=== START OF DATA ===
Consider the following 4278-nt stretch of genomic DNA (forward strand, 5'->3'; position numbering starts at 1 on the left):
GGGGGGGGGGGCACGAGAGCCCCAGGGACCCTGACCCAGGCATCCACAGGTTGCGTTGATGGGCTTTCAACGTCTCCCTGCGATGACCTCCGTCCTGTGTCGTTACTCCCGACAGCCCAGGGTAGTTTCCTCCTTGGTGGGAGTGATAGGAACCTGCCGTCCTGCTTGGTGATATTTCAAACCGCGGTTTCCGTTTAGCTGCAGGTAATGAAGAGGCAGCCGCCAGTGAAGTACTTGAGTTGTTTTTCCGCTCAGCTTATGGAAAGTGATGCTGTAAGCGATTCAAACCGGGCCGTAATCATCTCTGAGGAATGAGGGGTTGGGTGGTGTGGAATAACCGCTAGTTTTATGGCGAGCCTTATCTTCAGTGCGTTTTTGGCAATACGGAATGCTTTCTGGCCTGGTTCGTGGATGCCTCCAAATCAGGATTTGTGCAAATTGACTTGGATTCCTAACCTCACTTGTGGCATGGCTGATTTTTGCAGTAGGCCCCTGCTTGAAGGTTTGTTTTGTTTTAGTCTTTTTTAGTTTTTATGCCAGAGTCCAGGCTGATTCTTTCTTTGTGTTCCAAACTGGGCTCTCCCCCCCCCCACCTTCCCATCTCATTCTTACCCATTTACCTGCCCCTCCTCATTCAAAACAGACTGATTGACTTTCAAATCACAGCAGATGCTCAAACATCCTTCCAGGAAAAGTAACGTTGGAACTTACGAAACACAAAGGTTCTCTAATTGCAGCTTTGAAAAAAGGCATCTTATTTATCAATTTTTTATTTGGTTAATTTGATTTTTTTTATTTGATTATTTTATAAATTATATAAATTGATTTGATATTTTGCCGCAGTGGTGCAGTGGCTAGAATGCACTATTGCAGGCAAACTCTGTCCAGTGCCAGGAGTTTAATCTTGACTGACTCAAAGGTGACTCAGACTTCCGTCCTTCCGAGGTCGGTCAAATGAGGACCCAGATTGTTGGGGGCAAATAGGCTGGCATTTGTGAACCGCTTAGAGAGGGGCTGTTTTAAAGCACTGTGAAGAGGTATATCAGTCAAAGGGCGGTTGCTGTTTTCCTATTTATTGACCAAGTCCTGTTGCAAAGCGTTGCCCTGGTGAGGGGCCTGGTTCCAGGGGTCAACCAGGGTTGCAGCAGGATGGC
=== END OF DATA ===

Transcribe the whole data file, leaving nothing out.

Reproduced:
Consider the following 4278-nt stretch of genomic DNA (forward strand, 5'->3'; position numbering starts at 1 on the left):
GGGGGGGGGGGCACGAGAGCCCCAGGGACCCTGACCCAGGCATCCACAGGTTGCGTTGATGGGCTTTCAACGTCTCCCTGCGATGACCTCCGTCCTGTGTCGTTACTCCCGACAGCCCAGGGTAGTTTCCTCCTTGGTGGGAGTGATAGGAACCTGCCGTCCTGCTTGGTGATATTTCAAACCGCGGTTTCCGTTTAGCTGCAGGTAATGAAGAGGCAGCCGCCAGTGAAGTACTTGAGTTGTTTTTCCGCTCAGCTTATGGAAAGTGATGCTGTAAGCGATTCAAACCGGGCCGTAATCATCTCTGAGGAATGAGGGGTTGGGTGGTGTGGAATAACCGCTAGTTTTATGGCGAGCCTTATCTTCAGTGCGTTTTTGGCAATACGGAATGCTTTCTGGCCTGGTTCGTGGATGCCTCCAAATCAGGATTTGTGCAAATTGACTTGGATTCCTAACCTCACTTGTGGCATGGCTGATTTTTGCAGTAGGCCCCTGCTTGAAGGTTTGTTTTGTTTTAGTCTTTTTTAGTTTTTATGCCAGAGTCCAGGCTGATTCTTTCTTTGTGTTCCAAACTGGGCTCTCCCCCCCCCCACCTTCCCATCTCATTCTTACCCATTTACCTGCCCCTCCTCATTCAAAACAGACTGATTGACTTTCAAATCACAGCAGATGCTCAAACATCCTTCCAGGAAAAGTAACGTTGGAACTTACGAAACACAAAGGTTCTCTAATTGCAGCTTTGAAAAAAGGCATCTTATTTATCAATTTTTTATTTGGTTAATTTGATTTTTTTTATTTGATTATTTTATAAATTATATAAATTGATTTGATATTTTGCCGCAGTGGTGCAGTGGCTAGAATGCACTATTGCAGGCAAACTCTGTCCAGTGCCAGGAGTTTAATCTTGACTGACTCAAAGGTGACTCAGACTTCCGTCCTTCCGAGGTCGGTCAAATGAGGACCCAGATTGTTGGGGGCAAATAGGCTGGCATTTGTGAACCGCTTAGAGAGGGGCTGTTTTAAAGCACTGTGAAGAGGTATATCAGTCAAAGGGCGGTTGCTGTTTTCCTATTTATTGACCAAGTCCTGTTGCAAAGCGTTGCCCTGGTGAGGGGCCTGGTTCCAGGGGTCAACCAGGGTTGCAGCAGGATGGC